Tuesday, June 13, 2006

I'm a winner, baby. Please don't kill me.

I just won a contest I had forgot I entered, the first Cubicle Press Chapbook Contest. So that's pretty cool. I guess that means I have a chapbook coming out, a collection entitled Monsters.

Tuesday, June 06, 2006

the Mars Volta

Jon Paul Fiorentino challenged blogging poets to post their favourite lyrics. Well, here is my current fave, from the Mars Volta.

Miranda, That Ghost Just Isn't Holy Anymore
(Part A: Vade Mecum)

I’ve always wanted
To eat glass with you again
But I never knew how
How to talk without
Walls dropping on the eve

The nest they made couldn’t break you
Along the fallen scowled a fence of beaks
But the temple is scathing
Through your veins they were scaling
Through an icepick of abcess reckoning

And when Miranda sang
Everyone turned away
Used to the noose they obey

And whoever said that they would scatter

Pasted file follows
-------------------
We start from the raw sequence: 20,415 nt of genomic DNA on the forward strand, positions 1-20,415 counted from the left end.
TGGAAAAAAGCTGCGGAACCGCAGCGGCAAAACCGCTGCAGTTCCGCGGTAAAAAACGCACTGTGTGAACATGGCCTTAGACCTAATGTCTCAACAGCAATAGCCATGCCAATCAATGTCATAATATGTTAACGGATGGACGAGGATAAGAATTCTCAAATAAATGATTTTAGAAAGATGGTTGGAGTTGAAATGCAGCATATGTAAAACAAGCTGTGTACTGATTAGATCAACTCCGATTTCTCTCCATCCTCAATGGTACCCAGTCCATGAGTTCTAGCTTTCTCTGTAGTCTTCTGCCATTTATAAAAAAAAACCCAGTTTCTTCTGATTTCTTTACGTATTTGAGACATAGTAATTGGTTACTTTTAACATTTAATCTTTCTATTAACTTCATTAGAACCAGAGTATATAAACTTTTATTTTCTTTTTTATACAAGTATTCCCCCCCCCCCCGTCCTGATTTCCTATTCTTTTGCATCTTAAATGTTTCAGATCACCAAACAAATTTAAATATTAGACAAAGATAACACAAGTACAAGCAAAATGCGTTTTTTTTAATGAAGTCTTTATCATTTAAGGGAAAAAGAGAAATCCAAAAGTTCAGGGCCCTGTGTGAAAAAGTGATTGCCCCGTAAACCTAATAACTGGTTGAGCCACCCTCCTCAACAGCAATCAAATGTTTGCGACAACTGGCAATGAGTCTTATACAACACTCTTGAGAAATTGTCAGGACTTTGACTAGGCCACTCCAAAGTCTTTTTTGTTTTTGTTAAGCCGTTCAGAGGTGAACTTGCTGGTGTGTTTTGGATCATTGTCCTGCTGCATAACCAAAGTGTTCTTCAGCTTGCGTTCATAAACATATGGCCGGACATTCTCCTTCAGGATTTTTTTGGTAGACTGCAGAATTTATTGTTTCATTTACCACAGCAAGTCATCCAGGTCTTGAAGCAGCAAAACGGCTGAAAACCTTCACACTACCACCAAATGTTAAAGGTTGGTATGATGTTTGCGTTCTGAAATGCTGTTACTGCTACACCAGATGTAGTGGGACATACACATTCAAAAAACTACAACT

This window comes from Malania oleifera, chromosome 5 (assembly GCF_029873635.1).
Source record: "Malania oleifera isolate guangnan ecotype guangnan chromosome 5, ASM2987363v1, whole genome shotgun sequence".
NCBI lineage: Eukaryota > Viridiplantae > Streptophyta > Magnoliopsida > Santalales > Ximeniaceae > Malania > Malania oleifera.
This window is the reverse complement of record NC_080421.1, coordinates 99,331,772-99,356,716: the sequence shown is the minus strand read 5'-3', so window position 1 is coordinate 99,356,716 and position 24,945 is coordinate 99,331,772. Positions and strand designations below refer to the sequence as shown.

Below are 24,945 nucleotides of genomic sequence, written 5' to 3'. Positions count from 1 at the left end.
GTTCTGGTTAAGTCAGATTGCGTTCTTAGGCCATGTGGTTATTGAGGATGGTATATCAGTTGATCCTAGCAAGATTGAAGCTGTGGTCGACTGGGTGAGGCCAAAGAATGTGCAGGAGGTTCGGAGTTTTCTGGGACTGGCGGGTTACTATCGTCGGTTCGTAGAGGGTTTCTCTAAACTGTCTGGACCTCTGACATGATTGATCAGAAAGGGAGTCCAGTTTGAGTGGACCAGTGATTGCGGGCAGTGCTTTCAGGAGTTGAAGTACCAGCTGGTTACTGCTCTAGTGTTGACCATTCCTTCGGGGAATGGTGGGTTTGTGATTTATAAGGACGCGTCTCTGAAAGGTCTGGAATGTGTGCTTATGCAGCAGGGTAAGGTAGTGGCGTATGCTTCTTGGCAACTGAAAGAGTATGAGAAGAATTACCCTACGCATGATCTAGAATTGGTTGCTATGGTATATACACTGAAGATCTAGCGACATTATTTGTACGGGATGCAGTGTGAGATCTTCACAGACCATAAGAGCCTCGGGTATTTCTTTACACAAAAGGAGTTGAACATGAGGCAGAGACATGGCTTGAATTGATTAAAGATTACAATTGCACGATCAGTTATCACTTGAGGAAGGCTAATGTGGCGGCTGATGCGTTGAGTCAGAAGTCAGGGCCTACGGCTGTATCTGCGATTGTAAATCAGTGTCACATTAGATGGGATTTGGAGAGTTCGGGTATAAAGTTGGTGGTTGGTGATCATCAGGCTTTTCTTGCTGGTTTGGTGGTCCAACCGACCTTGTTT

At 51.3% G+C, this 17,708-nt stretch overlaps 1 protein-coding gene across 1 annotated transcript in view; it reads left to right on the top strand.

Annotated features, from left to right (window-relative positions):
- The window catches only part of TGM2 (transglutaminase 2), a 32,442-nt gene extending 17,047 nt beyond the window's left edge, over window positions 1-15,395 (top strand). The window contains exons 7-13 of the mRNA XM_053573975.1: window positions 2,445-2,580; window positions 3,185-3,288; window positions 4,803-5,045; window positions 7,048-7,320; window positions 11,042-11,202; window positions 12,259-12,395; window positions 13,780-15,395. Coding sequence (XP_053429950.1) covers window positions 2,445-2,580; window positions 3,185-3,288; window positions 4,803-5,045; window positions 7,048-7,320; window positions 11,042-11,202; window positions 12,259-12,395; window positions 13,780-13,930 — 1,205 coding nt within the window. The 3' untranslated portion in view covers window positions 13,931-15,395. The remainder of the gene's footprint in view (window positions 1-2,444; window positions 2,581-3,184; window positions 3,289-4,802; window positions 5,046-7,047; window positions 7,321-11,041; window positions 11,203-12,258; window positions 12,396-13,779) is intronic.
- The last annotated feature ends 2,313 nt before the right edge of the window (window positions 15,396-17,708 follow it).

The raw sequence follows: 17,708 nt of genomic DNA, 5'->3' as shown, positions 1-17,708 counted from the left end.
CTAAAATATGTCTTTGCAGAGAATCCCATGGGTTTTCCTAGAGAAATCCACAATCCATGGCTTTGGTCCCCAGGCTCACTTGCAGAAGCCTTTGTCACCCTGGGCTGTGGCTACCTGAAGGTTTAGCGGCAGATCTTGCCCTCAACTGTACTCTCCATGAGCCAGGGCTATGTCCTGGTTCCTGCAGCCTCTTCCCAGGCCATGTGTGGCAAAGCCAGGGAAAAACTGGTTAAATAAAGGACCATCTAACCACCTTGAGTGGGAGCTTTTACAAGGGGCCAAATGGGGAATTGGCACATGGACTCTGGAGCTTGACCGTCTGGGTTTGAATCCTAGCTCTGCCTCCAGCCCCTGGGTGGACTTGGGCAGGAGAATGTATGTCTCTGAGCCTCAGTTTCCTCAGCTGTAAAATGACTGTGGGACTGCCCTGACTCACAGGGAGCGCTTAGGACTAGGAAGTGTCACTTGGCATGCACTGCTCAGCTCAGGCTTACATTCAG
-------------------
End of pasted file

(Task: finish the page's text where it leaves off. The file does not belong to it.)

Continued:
Separating the mother from child
She can bat a broken eyelid
Raining maggots from its sty
And with the traces that she leaves
She will skin you out alive

All the children go grinding their jaws
The sweet smell of their toothless canals
And the dam she will break
Make an ocean from this lake
As they siphon off all of our blood

And when Miranda sang
Everyone turned away
Used to the noose the obey

Saturday, June 03, 2006

New Pubs, Awards, etc

I am back in Calgary as of today. Had a great time in Saskatchewan and Toronto. Lots of new news:

--- apparently Spoony B played at the Boston Underground Film Festival in March, though of course nobody told me (i'm only the person who made the film) -- in fact, it appears that the film screened at Harvard University!

--- i had some work accepted in the forthcoming massive anthology known only as the Outside Voices 2008 Anthology of Younger Poets

--- the new NoD magazine is out and features three visual poems by yours truly

--- i won the Kathleen and Russell Lane Award which is a $1000 scholarship for the best piece of creative writing produced by a student in the past year at the U of Calgary, so I am very happy about that. i also received one of the ATJ Cairns awards, very good news.